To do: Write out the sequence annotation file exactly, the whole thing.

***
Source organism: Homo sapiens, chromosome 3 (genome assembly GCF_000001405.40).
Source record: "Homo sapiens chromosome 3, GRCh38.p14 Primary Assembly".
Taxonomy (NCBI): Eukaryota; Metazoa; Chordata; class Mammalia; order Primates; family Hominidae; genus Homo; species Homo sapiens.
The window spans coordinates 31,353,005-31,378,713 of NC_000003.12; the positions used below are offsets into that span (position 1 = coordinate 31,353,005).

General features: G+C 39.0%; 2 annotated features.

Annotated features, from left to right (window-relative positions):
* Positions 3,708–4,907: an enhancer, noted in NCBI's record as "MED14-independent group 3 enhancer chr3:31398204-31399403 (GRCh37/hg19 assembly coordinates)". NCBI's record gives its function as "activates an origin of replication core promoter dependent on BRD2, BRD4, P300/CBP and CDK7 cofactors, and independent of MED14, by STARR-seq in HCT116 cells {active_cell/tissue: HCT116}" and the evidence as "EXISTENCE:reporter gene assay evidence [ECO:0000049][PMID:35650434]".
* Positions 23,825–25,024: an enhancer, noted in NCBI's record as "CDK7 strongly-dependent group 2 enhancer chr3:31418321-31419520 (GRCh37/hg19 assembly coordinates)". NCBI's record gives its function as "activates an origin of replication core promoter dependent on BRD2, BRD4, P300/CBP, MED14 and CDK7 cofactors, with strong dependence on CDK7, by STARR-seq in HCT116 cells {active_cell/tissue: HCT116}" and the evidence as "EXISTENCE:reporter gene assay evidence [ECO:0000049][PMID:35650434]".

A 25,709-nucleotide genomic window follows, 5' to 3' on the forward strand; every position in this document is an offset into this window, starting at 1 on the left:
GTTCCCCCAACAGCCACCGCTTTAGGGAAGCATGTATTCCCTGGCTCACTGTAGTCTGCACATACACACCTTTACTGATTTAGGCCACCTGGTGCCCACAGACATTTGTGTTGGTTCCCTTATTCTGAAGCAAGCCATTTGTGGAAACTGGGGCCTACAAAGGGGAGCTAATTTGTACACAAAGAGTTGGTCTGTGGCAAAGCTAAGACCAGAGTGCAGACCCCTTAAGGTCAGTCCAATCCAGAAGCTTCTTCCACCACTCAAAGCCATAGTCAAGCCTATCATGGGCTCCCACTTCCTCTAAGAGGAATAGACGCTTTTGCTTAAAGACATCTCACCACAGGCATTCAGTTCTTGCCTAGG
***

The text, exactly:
Source organism: Homo sapiens, chromosome 3 (genome assembly GCF_000001405.40).
Source record: "Homo sapiens chromosome 3, GRCh38.p14 Primary Assembly".
Taxonomy (NCBI): Eukaryota; Metazoa; Chordata; class Mammalia; order Primates; family Hominidae; genus Homo; species Homo sapiens.
The window spans coordinates 31,353,005-31,378,713 of NC_000003.12; the positions used below are offsets into that span (position 1 = coordinate 31,353,005).

General features: G+C 39.0%; 2 annotated features.

Annotated features, from left to right (window-relative positions):
* Positions 3,708–4,907: an enhancer, noted in NCBI's record as "MED14-independent group 3 enhancer chr3:31398204-31399403 (GRCh37/hg19 assembly coordinates)". NCBI's record gives its function as "activates an origin of replication core promoter dependent on BRD2, BRD4, P300/CBP and CDK7 cofactors, and independent of MED14, by STARR-seq in HCT116 cells {active_cell/tissue: HCT116}" and the evidence as "EXISTENCE:reporter gene assay evidence [ECO:0000049][PMID:35650434]".
* Positions 23,825–25,024: an enhancer, noted in NCBI's record as "CDK7 strongly-dependent group 2 enhancer chr3:31418321-31419520 (GRCh37/hg19 assembly coordinates)". NCBI's record gives its function as "activates an origin of replication core promoter dependent on BRD2, BRD4, P300/CBP, MED14 and CDK7 cofactors, with strong dependence on CDK7, by STARR-seq in HCT116 cells {active_cell/tissue: HCT116}" and the evidence as "EXISTENCE:reporter gene assay evidence [ECO:0000049][PMID:35650434]".

A 25,709-nucleotide genomic window follows, 5' to 3' on the forward strand; every position in this document is an offset into this window, starting at 1 on the left:
GTTCCCCCAACAGCCACCGCTTTAGGGAAGCATGTATTCCCTGGCTCACTGTAGTCTGCACATACACACCTTTACTGATTTAGGCCACCTGGTGCCCACAGACATTTGTGTTGGTTCCCTTATTCTGAAGCAAGCCATTTGTGGAAACTGGGGCCTACAAAGGGGAGCTAATTTGTACACAAAGAGTTGGTCTGTGGCAAAGCTAAGACCAGAGTGCAGACCCCTTAAGGTCAGTCCAATCCAGAAGCTTCTTCCACCACTCAAAGCCATAGTCAAGCCTATCATGGGCTCCCACTTCCTCTAAGAGGAATAGACGCTTTTGCTTAAAGACATCTCACCACAGGCATTCAGTTCTTGCCTAGG